نتیجه گیری انگلیسی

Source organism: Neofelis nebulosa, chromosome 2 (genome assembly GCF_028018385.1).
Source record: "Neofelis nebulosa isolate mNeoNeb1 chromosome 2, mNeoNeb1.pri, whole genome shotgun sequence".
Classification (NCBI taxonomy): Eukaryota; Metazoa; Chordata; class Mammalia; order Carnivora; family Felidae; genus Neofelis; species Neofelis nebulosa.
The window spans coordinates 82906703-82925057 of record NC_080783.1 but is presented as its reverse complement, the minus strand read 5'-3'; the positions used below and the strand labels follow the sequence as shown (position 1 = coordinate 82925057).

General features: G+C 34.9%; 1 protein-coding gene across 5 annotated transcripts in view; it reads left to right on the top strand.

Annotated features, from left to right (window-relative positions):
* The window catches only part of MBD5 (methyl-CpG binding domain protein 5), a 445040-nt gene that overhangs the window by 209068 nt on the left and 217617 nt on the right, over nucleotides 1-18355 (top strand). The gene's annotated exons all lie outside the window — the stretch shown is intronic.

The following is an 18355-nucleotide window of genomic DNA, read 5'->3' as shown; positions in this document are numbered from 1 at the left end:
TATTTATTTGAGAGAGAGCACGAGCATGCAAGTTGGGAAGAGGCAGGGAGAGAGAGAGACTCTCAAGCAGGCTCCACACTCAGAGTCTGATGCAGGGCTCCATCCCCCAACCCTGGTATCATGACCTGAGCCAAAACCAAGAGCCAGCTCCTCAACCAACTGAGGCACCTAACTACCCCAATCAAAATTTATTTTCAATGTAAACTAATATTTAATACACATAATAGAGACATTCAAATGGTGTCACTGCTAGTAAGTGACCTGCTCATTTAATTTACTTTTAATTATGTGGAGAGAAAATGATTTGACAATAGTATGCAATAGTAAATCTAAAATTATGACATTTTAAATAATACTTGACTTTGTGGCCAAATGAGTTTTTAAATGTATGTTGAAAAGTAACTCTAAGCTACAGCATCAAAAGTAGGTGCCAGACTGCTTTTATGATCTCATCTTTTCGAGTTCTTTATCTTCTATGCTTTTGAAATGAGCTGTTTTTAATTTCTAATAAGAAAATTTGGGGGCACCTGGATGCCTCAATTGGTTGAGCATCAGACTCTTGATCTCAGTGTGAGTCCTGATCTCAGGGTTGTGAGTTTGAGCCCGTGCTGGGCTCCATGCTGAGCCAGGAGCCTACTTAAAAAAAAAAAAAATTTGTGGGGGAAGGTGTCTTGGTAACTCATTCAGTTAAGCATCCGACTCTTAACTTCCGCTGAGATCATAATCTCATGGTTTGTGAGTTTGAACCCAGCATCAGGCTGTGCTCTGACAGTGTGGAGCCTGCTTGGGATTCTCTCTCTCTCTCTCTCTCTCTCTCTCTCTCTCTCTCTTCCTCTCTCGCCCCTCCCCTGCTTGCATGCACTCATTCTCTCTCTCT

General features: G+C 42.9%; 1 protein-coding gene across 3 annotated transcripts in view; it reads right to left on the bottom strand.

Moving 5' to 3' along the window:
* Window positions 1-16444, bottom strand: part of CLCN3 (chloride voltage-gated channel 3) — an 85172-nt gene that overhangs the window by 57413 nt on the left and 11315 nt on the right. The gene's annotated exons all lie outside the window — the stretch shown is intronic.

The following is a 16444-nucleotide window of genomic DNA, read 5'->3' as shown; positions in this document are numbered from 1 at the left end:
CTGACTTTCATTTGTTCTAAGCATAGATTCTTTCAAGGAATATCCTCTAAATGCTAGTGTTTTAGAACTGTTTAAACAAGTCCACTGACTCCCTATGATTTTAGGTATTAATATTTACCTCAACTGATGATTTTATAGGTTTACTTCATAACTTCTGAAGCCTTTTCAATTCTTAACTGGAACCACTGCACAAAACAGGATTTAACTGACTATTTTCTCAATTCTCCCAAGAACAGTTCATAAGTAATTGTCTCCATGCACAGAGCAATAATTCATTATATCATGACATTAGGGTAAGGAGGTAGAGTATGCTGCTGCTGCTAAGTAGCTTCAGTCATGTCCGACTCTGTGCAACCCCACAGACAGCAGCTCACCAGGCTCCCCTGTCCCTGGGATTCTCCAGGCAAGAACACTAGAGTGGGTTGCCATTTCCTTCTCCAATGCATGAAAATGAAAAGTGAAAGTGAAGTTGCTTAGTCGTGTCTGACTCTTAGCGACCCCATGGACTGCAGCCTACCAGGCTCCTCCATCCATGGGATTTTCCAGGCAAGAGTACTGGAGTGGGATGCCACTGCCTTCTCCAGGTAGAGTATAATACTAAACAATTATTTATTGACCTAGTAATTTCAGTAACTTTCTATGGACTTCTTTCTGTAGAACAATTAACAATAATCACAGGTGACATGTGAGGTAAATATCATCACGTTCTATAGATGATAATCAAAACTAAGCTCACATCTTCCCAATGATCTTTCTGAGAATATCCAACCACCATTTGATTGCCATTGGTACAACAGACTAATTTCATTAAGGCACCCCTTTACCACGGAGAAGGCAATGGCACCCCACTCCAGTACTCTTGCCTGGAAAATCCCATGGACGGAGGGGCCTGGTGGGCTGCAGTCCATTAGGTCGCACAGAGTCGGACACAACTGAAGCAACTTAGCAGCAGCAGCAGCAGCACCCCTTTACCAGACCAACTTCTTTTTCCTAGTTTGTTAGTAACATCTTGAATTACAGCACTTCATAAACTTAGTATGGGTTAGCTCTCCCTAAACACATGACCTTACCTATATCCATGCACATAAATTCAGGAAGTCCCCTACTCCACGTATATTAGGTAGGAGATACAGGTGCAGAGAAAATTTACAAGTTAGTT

Overall, the study has shown that the cost of producing hydrogen from wind-generated electricity varied widely depending on the configurations tested. While results quite naturally differed according to the assumptions made concerning the cost and performance of the system components (wind turbines, electrolyzers, hydrogen storage system, etc.), we also showed that costs could differ significantly depending on the demand profiles concerned. Thus, the most favorable costs were found for BtL 2G systems and Hythane® in which hydrogen was produced continuously by connecting the system to the grid, depending on the availability of the wind, without the need for an intermediate storage between production and usage: 4 €/kg, the contribution of wind energy to the production of H2 then accounting for 26%. On the other hand, in the classic case of supplying a filling station, the variability of demand was another factor to add to the variability of the resource, making it necessary to include expensive hydrogen storage facilities in the system and then leading to costs up to ca. 20 €/kg (ca. 7–11 €/kg when connected to the grid, and 50% H2 from wind energy). The wind only hydrogen production cost (“hydrogen when available”) is about 9 €/kg. Although this question has not been examined in the present study, it is clear that technological progress in hydrogen storage will be a key variable. Given the impact of storage volume on the cost of hydrogen production, future reductions in storage costs with the development of large geological storage facilities at wind farms or smaller storage systems near filling stations could lead to a significant drop in the cost of the hydrogen to the end-user. Grid connection, which also helps reduce storage costs by supplementing intermittent wind energy, has a considerable impact on hydrogen production costs. With continuity of supply, storage requirements are reduced (although they cannot be entirely dispensed with where demand is irregular) and the rate of use of electrolyzers can be maximized. In a configuration of this kind, production costs are relatively low (4 €/kg), comparable to usual SMR or grid-connected electrolysis production costs, but the hydrogen is not 100% renewable (26–50% from wind energy). And most importantly, this remains a textbook case, since at present there are no supply contracts enabling hydrogen producers to purchase low-priced electricity as and when necessary to make up for shortages of wind-generated energy. This was not included in our study, but an interesting complementary study would be to evaluate if (or not) the electric transmission system could find a benefit if this kind of contracts was developed. The question to know if it is easier to sell “intermittent electricity” than to buy it still remains open. Last, with the assumptions used in the study, storing electricity in the form of hydrogen is not an economically worthwhile method of compensating for intermittent power generation. The cost of producing the hydrogen and storing it and then converting it back to electricity is still far too high to justify an investment of this order: NPV always remains negative when considering peak/off-peak prices. Besides, there are other technical solutions currently available or under development to facilitate the insertion of intermittent energy into the mix (pumped storage plants, use of fleets of electric vehicles to store energy, remote control of demand, etc.). In current economic conditions, storing wind-generated electricity in the form of hydrogen is not of major interest. On the other hand, in certain conditions, wind-generated electricity could be a promising option for producing hydrogen for use as a fuel in the more general sense (H2, as well as BtL containing H2, and Hythane®).